Clearly, this Online Chatting is much more serious than talking to girls in person. In fact, I saw a teshuvah included in the definitive new Chidushei Maran HaGri”z (smackdown edition, 2012), where the Rav is asked, and I’m translating directly from the hebrew, “Now that you’re in the twilight of your life, having witnessed firsthand the tremendous positive and negative impacts of so many breakthroughs in technology, what are your thoughts on the future of mankind?”, the Rav writes back, “Assur.”

Gradah, derech agav, in our yeshiva, we’ve set up a service streaming porn 24/7 over wifi to take care of this shreklecheh matziv. Al tiftach peh, but Baruch hashem we haven’t had a single episode of talking to girls this entire year.

Heshy, a groiseh y’shkoiach for making this issue public.

Kol Tuv,

Yossel Meisheh Horowitz (shlit”a)

I am Dan of FrumSatire infamy:

I am uniquely qualified to address this question, since I never spoke to a girl—neither in real life nor on the internet—until I was 25, and never socially (that is, not on a date) until I was 27. Thus, my opinion is unblemished by the negias of actual social interaction. Talking with girls causes all sorts of negiahs. The baalei mussar often speak about the problems with negiahs, in that it causes you to make decisions for ulterior motives without realizing it. Since I have not been tainted with these negiahs, my opinion is based on only the Torah.

The Torah’s opinion is that it is much worse to speak to girls on the internet. The reason is that if one speaks to girls on the internet, there is a fear that she may really be ugly. Then, all the zerah will truly have been wasted. However, when one speaks to girls in person, he will be careful to only speak to attractive girls, and thus there will not be any wasteful use of zerah.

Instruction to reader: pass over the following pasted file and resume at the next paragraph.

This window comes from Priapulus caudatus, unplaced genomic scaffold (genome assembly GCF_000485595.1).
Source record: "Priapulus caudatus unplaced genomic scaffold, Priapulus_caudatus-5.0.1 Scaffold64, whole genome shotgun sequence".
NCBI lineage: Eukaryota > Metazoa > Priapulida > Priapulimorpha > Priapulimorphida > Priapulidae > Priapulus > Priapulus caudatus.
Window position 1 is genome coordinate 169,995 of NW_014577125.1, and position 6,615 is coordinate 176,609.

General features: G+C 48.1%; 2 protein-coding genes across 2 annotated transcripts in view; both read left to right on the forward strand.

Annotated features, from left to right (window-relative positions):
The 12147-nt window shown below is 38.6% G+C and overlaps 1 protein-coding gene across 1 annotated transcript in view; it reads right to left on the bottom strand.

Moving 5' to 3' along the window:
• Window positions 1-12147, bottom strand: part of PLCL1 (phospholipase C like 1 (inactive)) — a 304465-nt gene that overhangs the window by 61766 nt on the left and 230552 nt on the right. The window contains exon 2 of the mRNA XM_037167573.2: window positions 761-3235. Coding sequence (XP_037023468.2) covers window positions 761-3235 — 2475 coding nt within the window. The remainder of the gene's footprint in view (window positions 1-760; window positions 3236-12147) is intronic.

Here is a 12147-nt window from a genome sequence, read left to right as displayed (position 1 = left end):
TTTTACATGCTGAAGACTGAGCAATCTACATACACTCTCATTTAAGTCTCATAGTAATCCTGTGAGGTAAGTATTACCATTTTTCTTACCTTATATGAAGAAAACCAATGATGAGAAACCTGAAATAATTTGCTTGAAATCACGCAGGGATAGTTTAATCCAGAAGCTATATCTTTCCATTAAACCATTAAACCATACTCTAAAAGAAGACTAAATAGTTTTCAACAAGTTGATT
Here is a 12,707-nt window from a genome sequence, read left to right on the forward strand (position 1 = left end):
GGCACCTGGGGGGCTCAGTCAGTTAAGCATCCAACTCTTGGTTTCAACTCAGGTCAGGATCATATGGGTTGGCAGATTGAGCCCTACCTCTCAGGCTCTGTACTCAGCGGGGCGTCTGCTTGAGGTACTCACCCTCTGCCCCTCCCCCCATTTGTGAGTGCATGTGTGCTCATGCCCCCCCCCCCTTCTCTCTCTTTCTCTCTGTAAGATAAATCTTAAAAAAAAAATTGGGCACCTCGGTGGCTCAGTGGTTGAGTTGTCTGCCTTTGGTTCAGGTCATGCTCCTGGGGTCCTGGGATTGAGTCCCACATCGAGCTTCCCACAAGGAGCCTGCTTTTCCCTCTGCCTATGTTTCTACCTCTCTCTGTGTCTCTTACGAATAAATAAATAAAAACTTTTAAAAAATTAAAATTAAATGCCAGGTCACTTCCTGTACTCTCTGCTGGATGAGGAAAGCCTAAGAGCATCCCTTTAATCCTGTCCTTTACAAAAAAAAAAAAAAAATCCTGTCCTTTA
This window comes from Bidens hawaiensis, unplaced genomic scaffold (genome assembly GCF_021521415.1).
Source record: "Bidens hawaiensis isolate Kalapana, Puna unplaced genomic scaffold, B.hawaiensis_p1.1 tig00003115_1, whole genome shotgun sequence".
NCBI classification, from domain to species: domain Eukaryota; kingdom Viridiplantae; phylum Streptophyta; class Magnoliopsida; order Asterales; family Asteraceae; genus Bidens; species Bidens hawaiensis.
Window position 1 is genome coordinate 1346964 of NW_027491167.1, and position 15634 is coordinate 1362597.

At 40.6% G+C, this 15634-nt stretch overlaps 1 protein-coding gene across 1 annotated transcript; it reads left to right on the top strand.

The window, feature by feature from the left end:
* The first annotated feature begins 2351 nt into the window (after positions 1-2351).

It is very important to make sure that zerah is not wasted in this fashion on unattractive girls, and I wish the FrumSatire readership that all their zerah should be used only for the hottest of Chanis and chestiest of Estis.

The RaHaF, author of the Nefesh HaHesh:

This question is no joking matter, our sages of blessed memory were very serious about the internet, although many of the pre-internet gedolim have been nifter recently, many gedolim who didn’t grow up with the internet do exist and I have been told by many that the internet is a den of sin and that everything done in person is way better than doing it online. Talking to members of the opposite sex is no different.

Although the gemera warns about people who are more scared of humans than of God, humans are quite powerful deterrents, for instance, before the days of the internet buying pornographic materials was much harder and one went through painstaking things to pull this off.  You had to tuck your tzitzis in, take off your yarmulke and park your car in a different lot – all to make sure no one caught you. This process sometimes took so long and created such guilt, that one merely stopped in the middle and didn’t go through with the deal. The internet has done away with the embarrassment and chillul hashem of porn sales. One can sit in the comfort of their home, car, beis mderish or office and look at whatever the yetzer harah displays on his endless buffet of free porn.

Don’t mistake talking to members of the opposite sex as harmless, when one talks to girls in person they don’t just get undressed and get to it. The internet has made it easy to chat with girls in the nude, that girl on facebook has no idea that you are wasting seed to her vast amounts of untznius pictures as you discuss your chol hamoid plans.